there are several types of post processing including RAW conversion as someone has already mentioned, of course there is photoshop and the like, but no one has mentioned specialized software such as those specially made for one purpose. those include noise reduction, sharpening (which i hear is superior to photoshop USM), interpolation, panoramic makers, etc.

erichlund
02-02-2005, 08:31 AM
i saw the same difference between the all-in-one and D-slrs i have. all-in-ones have very good DOF, therefore more objects look sharp in the photos.

Depth of field is controlled by aperture. As far as I have seen, most all-in-ones have a limited range of apertures compared to SLR glass. I haven't looked all of them, but for example, the Panasonic FZ20 goes f2.8 to f8. I don't think any of my SLR lenses goes out to less than f22, some to f32. So, in fact, all-in-ones have relatively poor depth of field, especially at the telephoto end of their range.

Cheers,
Eric

jamison55
02-02-2005, 09:17 AM
Eric, you forget about how the sensor sizes of the all-in-ones factor into the DOF. Most all-in-ones have a sensor size that is approximately 5x smaller than a frame of 35mm film (you can figure out the sensor size by looking at the actual lens focal length compared to the 35mm equivalent. My A300 has a 5.5mm actual focal length, which is equivalent to a 28mm lens on a full-frame 35 - than means my sensor is approximately 5x smaller). Because of this, to correctly estimate the OOF area of the camera at any given aperture, you should multiply the f-stop by the focal length multiplier. For my A300, f8 has the same DOF as f40 on my 35mm SLR! My SLR lenses cannot achieve f40, so the DOF on my $79 A300 is greather than the DOF on my $1000 DReb with a $400 lens mounted on it.

That is why all-in-ones are great for landscape photographers, but generally useless for portrait photographers (f2.8 x 5 = f14, impossible to get blurred backgrounds).

Jredtugboat
02-02-2005, 08:39 PM
Hello all,

I was beginning to think I wouldn't get any responses!

I see there are a number of responses possible out there. In my mind, with a good (small!) kit of lenses I feel confident that I'm not going to be miserable with the dSLR of my choice.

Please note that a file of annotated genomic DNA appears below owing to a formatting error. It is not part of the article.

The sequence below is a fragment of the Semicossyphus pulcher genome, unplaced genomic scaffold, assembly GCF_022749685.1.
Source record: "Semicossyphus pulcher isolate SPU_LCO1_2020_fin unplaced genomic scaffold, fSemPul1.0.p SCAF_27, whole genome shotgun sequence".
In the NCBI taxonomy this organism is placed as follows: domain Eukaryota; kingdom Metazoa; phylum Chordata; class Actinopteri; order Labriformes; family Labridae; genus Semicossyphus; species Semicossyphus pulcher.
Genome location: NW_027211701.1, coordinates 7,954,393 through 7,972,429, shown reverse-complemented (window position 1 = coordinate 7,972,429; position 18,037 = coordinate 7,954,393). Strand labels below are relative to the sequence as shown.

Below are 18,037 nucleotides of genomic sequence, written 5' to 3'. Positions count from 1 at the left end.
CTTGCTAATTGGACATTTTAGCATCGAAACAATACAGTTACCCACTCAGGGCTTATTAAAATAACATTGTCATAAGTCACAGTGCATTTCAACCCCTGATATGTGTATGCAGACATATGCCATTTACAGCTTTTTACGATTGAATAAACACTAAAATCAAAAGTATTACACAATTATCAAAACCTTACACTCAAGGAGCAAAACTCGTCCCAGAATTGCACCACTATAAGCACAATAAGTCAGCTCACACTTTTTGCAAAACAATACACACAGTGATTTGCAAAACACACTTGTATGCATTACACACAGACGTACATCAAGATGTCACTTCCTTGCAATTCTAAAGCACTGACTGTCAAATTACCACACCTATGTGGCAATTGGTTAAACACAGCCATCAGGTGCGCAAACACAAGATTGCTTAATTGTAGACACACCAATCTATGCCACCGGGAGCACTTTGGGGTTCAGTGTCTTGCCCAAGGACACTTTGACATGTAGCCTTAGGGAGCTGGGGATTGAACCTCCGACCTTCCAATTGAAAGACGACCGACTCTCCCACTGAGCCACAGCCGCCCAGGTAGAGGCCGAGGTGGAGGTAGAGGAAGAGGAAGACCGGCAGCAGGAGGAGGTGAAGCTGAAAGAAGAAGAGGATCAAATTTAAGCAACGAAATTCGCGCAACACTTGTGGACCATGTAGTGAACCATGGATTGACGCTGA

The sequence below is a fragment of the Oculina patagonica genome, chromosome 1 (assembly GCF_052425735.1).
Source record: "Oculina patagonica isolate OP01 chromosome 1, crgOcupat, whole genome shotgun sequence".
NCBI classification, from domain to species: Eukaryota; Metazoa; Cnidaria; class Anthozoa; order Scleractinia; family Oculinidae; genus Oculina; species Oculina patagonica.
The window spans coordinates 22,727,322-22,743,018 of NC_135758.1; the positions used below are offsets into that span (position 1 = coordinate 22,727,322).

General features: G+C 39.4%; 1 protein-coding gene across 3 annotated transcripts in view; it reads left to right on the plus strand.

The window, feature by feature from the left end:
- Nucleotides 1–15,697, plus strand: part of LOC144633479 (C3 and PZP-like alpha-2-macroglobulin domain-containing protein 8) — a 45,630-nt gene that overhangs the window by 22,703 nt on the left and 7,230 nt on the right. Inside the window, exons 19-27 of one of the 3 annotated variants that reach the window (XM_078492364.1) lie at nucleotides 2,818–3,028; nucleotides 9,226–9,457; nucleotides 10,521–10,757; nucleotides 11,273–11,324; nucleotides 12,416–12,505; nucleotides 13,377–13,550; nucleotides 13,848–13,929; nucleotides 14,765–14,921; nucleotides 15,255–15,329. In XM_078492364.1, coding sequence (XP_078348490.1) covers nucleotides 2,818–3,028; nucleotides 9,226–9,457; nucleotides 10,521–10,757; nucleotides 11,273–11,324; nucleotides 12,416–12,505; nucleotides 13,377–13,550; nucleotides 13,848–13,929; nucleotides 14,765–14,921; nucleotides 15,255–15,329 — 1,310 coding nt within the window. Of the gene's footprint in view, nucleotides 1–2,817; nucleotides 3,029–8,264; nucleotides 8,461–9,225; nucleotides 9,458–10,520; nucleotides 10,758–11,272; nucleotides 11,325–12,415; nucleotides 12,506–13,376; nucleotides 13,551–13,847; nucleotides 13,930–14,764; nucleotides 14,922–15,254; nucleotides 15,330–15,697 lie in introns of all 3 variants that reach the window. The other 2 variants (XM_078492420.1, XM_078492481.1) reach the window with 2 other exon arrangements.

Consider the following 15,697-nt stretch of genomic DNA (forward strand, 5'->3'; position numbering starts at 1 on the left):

On the same note, I'll be learning PS CS to learn about handling RAW images so I'll be able to do what I'd like when the time comes.

Thanks again.

ReF
02-04-2005, 11:30 PM
Depth of field is controlled by aperture. As far as I have seen, most all-in-ones have a limited range of apertures compared to SLR glass. I haven't looked all of them, but for example, the Panasonic FZ20 goes f2.8 to f8. I don't think any of my SLR lenses goes out to less than f22, some to f32. So, in fact, all-in-ones have relatively poor depth of field, especially at the telephoto end of their range.

Cheers,
Eric

i guess i assumed everyone understood that P&S cams have better DOF as jamison explained.

dwig
02-05-2005, 06:27 AM
Depth of field is controlled by aperture. ..Cheers,
Eric

NOT completly true. "DOP is controled by aperture" is true _only_ when refering to usage on the same size "image receptor" (read: "CCD size" for digital & "film format" for chemical film). DOF is affected by the relative apeture (f/stop), the focal length of the lens _relative_ to the diagonal measure of the "image receptor" and by the size of the "image receptor". There are actually a few other physical characteristics of the "image receptor" other than width and height that affect DOF, but their impact is too subtle to be value in general discussions.

Therefore, using "normal" lenses with the same field of view (NOT same actual focal length), most pro-sumer all-in-ones and the comsumer dSLR's with the smaller chips will give more DOF at a particular aperture than consumer dSLR's with larger chips which in turn will still have greater DOF that Pro-dSLR's with their larger CCDs which have greater DOF that 35mm film SLRs which have greater DOF than...

erichlund
02-07-2005, 01:31 PM
I stand corrected. I looked up the math and convinced myself.

Thank you,
Eric